By Kieran McCartan, Ph.D., Kasia Uzieblo, Ph.D., & David Prescott, LICSW
Recently one of the authors participated in an online seminar discussing the assessment, treatment, and management of people accused or convicted of a sexual offence. The seminar was based in the UK with professionals, criminal justice, and charities, that work with people convicted of a sexual offence in institutions as well as in the community. Although the aim of the seminar was to discuss the recent Council of Europe recommendations, but it also addressed prevention, harm reduction, and community integration. In the question and answers session the topic of employment and people convicted of a sexual offense came up, including the challenge how we can “safely” employ and manage their risk of people who have caused sexual harm. The challenge comes in finding the balance between community integration, harm reduction, strengths-based approaches to desistence, and protecting the public. However, the biggest challenge from an employer’s perspective, is managing their own reputation and the optics of employing people convicted of a sexual offense.
Research and practice suggest that the majority of people convicted of sexual offenses do not reoffend and are low risk. This means that we have a body of people returning to the community that could be engaged in gainful employment. However, the public and political perception of people convicted of sexual offenses is that they are all high risk and cannot meaningfully return to the community. Therefore, we do not have the same conversations about employing them as we regularly do with respect to people convicted of other kinds of offenses. The result is a cross section of people who cannot return to meaningful employment. In some cases, this may be legitimate because of their offending behavior and risk. For instance, an individual may not be able to return to teaching if they were convicted of child sexual offenses. In many cases, it will impact their rehabilitation and reintegration. On the other hand, people convicted of sexual offenses may also have wide skill sets, can be educated, or have held a range of positions before their convictions. Cutting off their return to employment potentially means that we are rejecting a skilled population that can contribute to society. It is important to acknowledge that some people were able to offend via their job, their skill set, and the access that their employment offered. For that reason, it's essential that any conversation about a return to employment is facilitated in a safe, secure, and controlled fashion.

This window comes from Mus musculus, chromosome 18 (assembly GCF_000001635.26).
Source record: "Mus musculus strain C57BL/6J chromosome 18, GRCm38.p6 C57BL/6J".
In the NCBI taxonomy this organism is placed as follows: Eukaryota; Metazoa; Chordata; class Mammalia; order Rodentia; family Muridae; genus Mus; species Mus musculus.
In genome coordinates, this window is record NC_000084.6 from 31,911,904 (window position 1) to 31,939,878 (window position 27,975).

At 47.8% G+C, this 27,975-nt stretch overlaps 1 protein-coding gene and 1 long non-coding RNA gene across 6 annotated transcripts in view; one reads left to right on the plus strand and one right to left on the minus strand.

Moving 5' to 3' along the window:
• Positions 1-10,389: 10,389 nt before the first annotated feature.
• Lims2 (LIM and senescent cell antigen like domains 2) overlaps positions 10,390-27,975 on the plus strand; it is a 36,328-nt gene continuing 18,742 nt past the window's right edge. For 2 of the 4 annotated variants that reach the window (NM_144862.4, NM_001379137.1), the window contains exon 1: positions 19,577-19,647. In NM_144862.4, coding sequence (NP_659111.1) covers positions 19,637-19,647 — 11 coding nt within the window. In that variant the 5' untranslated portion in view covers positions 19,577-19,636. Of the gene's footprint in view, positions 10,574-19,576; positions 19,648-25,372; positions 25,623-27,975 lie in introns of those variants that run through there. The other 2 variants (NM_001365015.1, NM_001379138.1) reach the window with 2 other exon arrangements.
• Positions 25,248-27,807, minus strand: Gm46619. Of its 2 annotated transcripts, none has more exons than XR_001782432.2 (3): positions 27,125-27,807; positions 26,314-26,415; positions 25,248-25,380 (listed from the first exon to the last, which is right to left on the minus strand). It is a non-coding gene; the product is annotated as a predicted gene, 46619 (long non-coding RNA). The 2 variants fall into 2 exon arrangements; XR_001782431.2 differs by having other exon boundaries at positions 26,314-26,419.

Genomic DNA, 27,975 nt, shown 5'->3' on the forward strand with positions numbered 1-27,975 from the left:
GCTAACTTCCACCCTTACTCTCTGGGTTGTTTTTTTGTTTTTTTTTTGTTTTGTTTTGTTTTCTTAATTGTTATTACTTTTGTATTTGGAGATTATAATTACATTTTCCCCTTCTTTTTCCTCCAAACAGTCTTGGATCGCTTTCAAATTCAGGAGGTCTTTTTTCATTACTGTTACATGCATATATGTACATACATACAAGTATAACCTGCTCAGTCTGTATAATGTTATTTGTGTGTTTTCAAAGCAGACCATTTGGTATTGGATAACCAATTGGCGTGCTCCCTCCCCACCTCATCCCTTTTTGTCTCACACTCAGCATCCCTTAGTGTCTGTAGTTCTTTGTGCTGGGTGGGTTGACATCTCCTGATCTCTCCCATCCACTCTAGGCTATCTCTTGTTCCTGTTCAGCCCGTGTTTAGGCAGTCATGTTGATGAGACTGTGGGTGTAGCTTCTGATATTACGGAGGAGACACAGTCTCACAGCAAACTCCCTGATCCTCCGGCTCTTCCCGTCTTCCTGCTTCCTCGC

During the online seminar probation, police, charities, and employers asked what could be done in this arena, as they recognise that meaningful employment is a central feature of strength-based approaches to desistance. Some key considerations around this area include:
- Employers need support and education in risk management from a multi-disciplinary team before as well as during the employment of people convicted of sexual offenses.
- Employers need to be supported in order to develop several safe working practices for all their employees and customers, whether this be in the form of risk containment through HR processes or in conjunction with state or related services that manage risk in the community.
- Employers may need help to develop public relations narratives about employing people convicted of sexual offenses so that they are prepared for any criticism or backlash towards.
- Employing people convicted of sexual offenses is an important part of their rehabilitation, risk management, and that it contributes to community safety. However, it must be recognised that some roles are off limits to this population. While this may be appropriate, it’s important to recognise what the limitations are and where they end.
- It is important to point out, too, that putting people back to work is not simply about keeping them occupied but also about keeping them out of debt, which is may not always be obvious, but can introduce a whole new set of problems.
- Realising that employing people convicted of sexual offenses is not anti-victim, nor does it diminish victims’ experience or narrative.
In discussing the challenges inherent in employing people convicted of sexual offenses there are no easy answers. Clearly, employers need support in doing this. Sexual abuse is a community issue, which needs a community response that allows people to return to being productive members of the community.
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